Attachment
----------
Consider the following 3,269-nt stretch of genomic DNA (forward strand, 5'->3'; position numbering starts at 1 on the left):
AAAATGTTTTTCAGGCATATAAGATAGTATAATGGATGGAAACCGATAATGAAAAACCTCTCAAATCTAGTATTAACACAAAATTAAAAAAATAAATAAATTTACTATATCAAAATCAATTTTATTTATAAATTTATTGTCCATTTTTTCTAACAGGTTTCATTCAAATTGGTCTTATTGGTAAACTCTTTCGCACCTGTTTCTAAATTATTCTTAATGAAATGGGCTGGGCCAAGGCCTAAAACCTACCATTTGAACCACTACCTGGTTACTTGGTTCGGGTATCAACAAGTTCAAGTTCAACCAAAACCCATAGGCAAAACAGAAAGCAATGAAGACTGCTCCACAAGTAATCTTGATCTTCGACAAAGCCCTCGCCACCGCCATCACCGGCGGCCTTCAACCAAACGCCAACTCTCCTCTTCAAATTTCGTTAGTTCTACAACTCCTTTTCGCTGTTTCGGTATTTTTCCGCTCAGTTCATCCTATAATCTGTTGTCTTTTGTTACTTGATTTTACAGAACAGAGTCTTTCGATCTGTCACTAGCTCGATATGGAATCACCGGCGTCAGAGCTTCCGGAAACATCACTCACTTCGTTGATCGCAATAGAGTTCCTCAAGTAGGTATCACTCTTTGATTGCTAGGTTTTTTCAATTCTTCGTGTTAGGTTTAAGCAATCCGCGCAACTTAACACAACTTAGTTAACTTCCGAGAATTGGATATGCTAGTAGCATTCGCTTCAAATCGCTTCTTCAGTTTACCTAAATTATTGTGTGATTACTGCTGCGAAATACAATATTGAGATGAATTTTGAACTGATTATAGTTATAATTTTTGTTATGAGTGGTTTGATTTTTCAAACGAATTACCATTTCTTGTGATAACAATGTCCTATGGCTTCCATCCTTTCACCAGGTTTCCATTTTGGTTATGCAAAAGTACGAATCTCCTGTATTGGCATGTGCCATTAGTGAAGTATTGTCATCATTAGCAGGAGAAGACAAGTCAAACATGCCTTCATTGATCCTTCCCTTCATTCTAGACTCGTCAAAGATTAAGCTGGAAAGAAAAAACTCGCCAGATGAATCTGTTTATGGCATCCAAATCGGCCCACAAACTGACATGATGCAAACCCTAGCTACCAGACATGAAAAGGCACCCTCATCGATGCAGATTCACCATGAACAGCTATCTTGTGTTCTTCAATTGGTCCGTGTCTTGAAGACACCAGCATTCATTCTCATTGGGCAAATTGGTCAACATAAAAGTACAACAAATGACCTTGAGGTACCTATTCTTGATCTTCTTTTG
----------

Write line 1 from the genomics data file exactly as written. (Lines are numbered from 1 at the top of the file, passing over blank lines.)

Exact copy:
Consider the following 3,269-nt stretch of genomic DNA (forward strand, 5'->3'; position numbering starts at 1 on the left):